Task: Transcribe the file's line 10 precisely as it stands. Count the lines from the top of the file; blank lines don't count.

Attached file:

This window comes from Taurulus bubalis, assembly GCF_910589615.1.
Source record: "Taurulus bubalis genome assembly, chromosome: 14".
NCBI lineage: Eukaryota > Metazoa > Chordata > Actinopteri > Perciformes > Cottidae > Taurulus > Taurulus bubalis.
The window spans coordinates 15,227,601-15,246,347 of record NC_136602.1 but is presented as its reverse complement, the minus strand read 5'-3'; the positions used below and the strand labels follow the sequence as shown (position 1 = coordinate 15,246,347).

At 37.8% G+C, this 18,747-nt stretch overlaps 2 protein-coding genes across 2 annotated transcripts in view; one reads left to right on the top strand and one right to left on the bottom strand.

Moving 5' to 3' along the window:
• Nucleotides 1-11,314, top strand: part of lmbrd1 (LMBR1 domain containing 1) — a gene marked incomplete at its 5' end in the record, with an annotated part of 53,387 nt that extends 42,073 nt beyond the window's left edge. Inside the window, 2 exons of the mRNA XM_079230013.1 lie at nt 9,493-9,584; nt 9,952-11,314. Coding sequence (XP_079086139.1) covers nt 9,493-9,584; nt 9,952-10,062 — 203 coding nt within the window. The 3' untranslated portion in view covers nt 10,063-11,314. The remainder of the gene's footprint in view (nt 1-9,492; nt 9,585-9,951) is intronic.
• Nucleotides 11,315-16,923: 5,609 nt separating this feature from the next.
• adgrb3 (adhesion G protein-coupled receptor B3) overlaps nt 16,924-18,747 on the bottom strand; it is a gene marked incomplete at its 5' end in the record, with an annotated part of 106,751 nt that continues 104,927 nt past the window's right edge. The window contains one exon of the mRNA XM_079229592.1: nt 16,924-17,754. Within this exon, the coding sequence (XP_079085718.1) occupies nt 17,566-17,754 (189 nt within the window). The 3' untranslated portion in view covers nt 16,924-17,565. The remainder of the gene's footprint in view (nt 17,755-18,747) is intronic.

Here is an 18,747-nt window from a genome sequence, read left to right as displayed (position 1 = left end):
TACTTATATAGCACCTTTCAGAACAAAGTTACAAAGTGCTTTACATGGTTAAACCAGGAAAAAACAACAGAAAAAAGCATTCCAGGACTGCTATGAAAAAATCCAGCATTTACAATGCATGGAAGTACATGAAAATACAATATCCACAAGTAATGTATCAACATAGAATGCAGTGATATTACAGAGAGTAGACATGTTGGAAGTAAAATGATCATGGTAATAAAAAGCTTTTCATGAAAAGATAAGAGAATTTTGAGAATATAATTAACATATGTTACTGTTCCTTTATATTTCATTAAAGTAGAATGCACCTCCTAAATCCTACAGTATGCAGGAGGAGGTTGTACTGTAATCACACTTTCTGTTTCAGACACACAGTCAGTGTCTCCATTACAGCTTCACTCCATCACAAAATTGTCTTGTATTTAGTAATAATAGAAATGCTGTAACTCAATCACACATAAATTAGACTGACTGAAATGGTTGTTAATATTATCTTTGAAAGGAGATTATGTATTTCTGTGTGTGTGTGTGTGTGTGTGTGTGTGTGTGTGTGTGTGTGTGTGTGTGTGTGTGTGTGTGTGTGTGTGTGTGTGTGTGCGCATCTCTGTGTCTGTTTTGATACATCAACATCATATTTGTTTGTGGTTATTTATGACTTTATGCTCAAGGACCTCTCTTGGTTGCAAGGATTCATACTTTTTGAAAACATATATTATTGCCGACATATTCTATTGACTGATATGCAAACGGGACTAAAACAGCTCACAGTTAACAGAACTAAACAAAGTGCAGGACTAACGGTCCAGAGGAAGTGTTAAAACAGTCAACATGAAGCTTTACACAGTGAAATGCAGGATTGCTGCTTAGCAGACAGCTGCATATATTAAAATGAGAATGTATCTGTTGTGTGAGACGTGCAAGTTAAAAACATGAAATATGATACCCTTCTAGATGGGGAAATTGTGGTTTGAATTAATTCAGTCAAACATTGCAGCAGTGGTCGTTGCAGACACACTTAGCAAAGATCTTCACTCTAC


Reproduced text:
Here is an 18,747-nt window from a genome sequence, read left to right as displayed (position 1 = left end):